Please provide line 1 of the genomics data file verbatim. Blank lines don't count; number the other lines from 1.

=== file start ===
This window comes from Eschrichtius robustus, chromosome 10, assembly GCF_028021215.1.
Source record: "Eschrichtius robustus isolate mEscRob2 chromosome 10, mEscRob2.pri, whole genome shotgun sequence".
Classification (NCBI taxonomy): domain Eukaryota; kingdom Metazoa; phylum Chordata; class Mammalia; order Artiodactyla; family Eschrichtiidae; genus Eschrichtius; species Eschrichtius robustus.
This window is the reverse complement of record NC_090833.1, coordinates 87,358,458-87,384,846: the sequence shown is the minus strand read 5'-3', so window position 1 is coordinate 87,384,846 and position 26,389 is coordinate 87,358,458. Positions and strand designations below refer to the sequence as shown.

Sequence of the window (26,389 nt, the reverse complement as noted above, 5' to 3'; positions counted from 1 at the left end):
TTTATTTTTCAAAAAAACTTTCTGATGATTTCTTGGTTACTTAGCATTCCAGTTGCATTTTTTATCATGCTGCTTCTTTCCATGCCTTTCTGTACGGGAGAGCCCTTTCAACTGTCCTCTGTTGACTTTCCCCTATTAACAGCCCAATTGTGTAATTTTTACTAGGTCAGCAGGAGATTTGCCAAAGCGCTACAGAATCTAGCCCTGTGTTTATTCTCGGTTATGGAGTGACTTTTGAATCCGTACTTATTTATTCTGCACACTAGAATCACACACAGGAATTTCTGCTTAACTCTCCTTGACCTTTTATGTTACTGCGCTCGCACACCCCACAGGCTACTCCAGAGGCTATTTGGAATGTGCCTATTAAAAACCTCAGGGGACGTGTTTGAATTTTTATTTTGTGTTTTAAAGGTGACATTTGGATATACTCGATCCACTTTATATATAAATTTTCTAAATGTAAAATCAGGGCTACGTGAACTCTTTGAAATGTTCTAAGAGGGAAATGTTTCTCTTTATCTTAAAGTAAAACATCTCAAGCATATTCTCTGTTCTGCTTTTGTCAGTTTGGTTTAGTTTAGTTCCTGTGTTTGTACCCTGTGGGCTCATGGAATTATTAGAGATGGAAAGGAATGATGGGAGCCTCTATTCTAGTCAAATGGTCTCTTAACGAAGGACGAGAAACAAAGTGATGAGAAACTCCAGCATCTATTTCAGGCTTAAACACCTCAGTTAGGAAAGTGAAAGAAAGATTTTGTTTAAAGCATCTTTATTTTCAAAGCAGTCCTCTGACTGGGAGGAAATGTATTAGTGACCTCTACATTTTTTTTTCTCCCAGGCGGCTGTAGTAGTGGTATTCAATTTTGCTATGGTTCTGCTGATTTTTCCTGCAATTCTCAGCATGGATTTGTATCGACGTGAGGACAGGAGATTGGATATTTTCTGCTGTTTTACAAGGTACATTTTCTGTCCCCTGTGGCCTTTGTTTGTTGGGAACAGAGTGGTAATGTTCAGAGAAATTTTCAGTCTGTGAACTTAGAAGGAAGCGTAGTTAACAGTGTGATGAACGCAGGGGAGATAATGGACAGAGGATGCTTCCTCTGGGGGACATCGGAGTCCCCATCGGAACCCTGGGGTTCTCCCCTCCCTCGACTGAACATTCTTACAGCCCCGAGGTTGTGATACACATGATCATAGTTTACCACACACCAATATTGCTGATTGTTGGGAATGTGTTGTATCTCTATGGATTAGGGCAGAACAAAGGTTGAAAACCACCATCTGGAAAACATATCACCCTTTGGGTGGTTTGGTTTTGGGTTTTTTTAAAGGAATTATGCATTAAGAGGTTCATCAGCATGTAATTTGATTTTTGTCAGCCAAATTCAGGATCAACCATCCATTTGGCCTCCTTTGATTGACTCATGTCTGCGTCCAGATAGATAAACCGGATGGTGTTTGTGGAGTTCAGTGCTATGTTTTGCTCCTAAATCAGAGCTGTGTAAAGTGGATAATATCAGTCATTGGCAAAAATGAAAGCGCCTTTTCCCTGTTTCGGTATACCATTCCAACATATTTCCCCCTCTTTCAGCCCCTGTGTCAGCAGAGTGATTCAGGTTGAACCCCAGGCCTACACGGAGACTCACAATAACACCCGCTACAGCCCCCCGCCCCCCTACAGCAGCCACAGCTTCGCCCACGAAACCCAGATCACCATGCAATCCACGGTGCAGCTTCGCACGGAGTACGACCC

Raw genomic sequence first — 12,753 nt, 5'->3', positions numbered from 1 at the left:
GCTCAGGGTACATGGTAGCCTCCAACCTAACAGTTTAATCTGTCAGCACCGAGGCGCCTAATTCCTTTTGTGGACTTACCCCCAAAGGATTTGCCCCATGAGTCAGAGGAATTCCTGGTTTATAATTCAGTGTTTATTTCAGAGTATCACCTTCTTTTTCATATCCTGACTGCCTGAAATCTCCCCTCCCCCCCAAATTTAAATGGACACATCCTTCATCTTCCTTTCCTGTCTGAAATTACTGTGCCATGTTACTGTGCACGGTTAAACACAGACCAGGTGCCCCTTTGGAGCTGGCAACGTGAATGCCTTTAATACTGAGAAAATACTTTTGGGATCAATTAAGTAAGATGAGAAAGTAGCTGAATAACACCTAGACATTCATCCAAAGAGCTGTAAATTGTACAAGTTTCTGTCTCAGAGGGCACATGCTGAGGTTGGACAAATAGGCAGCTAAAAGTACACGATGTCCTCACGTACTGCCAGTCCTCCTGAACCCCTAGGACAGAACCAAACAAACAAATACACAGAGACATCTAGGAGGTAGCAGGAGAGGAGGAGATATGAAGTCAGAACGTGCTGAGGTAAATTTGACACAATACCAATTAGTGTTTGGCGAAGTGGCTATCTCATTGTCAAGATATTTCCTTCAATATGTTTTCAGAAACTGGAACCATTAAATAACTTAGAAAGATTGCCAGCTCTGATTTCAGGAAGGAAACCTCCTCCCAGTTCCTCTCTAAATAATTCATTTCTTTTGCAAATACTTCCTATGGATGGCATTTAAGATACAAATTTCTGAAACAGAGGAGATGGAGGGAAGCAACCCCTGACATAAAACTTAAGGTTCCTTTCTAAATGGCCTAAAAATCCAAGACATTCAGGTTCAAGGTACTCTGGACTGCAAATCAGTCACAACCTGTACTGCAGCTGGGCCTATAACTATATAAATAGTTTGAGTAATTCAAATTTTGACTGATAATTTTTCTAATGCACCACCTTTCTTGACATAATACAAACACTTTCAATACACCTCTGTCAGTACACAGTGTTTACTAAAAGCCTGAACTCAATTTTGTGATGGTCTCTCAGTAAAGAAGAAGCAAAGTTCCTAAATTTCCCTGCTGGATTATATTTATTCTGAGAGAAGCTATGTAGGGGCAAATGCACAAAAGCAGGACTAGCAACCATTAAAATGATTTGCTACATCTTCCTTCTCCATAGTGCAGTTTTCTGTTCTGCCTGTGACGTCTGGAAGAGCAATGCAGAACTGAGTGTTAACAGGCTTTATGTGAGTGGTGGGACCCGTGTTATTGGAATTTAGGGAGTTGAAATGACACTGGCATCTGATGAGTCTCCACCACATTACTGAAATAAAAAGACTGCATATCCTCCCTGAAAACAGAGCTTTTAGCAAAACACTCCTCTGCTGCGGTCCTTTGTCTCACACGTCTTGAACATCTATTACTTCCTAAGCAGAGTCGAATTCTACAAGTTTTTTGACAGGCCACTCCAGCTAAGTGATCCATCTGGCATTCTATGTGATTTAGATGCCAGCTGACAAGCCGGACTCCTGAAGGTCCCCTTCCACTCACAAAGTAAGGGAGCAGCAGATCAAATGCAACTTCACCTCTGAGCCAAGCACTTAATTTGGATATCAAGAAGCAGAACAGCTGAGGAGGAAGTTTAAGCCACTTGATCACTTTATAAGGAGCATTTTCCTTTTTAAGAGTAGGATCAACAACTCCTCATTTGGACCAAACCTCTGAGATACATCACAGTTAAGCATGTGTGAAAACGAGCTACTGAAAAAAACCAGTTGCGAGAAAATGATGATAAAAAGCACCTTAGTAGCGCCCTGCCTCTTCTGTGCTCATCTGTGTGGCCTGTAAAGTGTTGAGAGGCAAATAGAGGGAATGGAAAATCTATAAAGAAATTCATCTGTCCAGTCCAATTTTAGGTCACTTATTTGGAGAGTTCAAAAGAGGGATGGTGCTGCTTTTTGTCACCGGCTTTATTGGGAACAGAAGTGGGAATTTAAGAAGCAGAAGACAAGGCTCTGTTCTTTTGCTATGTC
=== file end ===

This window comes from Eschrichtius robustus, chromosome 10, assembly GCF_028021215.1.